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History of the Freeport Memorial Library: Home

Freeport Memorial Library History

The Freeport Memorial Library was established in 1884 by Professor Loren M. Burdick, principal of the Freeport Schools, with funds raised by amateur entertainments. For a while, the books were kept in the clothes closet of the principal’s office in the Grove Street School. In 1895, the Board of Regents of New York State granted a provisional charter. The following year 759 volumes constituted the Library’s book collection and circulation reached 1,174. A permanent charter, signed by Melvil Dewey, was granted on December 21, 1899.

The Library was housed in the school until 1911 when it was moved to a rented room in the Miller Building on South Grove Street . Members paid ten cents for a card and were permitted to borrow two books, one fiction and one nonfiction. In 1920, the first public drive for funds for a new building was started. Elizabeth Pirodsky, a sixth grade student at the Seaman Avenue School, was the first donor. In August 1920, Theodore Roosevelt Jr., assemblyman for the Second District and the late President’s son, sent the Freeport Memorial Library Association a $20 donation. Assemblyman Roosevelt also issued a statement commending the choice made for a memorial and encouraged gifts from the American Legion members. One thousand citizens of the Village of Freeport voluntarily contributed $36,500 to the fund drive. John Anderson, owner of the site of the new building at the corner of Merrick Road and Ocean Avenue, was paid $14,775 for the land. Ground was broken for the Library on the northwest corner of Merrick Road and Ocean Avenue on May 2, 1921 (after rain forced the cancellation of the ceremony scheduled on April 22). The cornerstone was laid on June 25, 1922. On Memorial Day in 1924, the Beaux Arts building, designed by architect Charles M. Hart was dedicated as the first war memorial library in New York State. In 1925, the Freeport Library officially changed its name to the Freeport Memorial Library. Three years later, a memorial tablet with the names of Freeporters who died while serving in the military during the Civil War, Spanish American War, and World War I was dedicated. This table included the inscription: “In this Memorial / As in the hearts of the people of Freeport / The Memorial of the Men and Women who served in the / Wars of our Country will be enshrined forever.”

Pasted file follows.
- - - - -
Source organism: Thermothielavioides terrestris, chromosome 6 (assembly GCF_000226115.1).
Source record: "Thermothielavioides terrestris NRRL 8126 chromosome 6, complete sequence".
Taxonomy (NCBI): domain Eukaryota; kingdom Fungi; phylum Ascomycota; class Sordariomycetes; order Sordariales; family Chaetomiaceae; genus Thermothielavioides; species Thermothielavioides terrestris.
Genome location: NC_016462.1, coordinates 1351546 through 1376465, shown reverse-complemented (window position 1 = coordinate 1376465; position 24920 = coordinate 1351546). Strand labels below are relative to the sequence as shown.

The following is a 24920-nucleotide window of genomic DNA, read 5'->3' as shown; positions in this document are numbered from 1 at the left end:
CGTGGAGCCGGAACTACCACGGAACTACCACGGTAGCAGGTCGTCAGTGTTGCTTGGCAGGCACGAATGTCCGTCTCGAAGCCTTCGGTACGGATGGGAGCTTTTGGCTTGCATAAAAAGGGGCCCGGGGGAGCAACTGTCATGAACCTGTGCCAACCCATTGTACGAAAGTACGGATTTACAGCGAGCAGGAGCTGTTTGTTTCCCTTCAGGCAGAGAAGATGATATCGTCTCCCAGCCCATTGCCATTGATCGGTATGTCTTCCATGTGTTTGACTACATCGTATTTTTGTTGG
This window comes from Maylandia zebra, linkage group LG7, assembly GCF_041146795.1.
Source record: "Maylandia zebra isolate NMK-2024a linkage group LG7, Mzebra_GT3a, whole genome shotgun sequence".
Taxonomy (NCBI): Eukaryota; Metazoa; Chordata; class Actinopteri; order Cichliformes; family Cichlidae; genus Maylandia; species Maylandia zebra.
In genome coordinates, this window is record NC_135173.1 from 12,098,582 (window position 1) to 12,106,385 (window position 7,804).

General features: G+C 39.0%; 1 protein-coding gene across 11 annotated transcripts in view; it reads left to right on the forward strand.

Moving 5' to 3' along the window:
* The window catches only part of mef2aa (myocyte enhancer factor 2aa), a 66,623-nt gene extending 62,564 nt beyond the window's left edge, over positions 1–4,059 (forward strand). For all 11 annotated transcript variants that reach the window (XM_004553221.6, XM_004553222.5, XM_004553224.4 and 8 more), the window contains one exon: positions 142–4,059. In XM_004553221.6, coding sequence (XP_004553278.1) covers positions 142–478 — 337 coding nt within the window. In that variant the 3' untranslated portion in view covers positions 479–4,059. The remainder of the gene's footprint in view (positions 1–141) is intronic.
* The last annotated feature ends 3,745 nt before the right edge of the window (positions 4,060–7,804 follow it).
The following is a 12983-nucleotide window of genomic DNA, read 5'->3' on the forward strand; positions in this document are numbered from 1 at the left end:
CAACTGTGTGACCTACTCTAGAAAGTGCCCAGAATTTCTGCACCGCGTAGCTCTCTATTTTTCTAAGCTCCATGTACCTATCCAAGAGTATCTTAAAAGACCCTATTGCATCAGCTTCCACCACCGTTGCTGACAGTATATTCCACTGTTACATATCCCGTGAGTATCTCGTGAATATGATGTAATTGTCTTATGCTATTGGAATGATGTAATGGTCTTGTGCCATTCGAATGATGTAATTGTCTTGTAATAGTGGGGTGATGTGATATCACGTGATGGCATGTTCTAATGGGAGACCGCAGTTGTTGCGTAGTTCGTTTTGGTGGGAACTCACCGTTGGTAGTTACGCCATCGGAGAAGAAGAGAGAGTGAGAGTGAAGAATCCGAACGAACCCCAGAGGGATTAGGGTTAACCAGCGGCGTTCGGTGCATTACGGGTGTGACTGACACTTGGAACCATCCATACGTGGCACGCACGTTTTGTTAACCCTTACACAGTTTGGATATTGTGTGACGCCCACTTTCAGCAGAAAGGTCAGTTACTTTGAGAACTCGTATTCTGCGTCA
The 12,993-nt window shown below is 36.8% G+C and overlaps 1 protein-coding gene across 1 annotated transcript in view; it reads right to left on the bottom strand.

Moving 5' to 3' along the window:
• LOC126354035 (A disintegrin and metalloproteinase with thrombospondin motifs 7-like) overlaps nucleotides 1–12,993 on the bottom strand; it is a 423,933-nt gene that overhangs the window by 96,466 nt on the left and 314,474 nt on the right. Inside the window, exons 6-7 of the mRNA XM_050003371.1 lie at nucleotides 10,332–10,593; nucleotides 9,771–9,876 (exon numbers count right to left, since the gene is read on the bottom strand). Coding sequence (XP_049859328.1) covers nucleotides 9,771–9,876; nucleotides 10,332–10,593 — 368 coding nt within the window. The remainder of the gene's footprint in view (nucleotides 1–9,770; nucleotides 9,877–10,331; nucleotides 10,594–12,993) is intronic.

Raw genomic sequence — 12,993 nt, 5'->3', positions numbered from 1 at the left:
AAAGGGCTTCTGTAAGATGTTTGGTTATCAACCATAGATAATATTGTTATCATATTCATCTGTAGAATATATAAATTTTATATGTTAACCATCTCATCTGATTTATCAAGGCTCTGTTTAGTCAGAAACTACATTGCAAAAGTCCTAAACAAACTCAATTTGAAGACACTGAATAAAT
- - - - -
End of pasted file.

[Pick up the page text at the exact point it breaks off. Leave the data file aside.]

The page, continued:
The completion of the Freeport Memorial Library building was an appropriate climax to the efforts of the citizens of the village to find a suitable and lasting memorial to the sacrifices made by those who died in the service of their country. A close look at the engravings on the original building reveals the names of the historic battles of World War I, the Spanish-American War, and the Civil War.

Population growth, the increased use of the Library, and a necessarily expanding book collection, soon made the original Library building inadequate. Work towards a new addition was begun to meet these needs. On Sunday afternoon, April 19, 1959, a new wing was dedicated.

In 1982, on the 90th anniversary of the Village of Freeport the residents elected to expand their Library once again. By purchasing the building adjacent to it, the Library was expanded to twice its size (48,359 square feet). The new addition was dedicated on Memorial Day in 1985. This expansion allowed the original reading room to be restored and plaques honoring Freeporters who died in World War II, the Korean War, and the Vietnam War, were added. Today the Freeport Memorial Library is one of the largest public library facilities in Nassau County.

Researched and written by Regina G. Feeney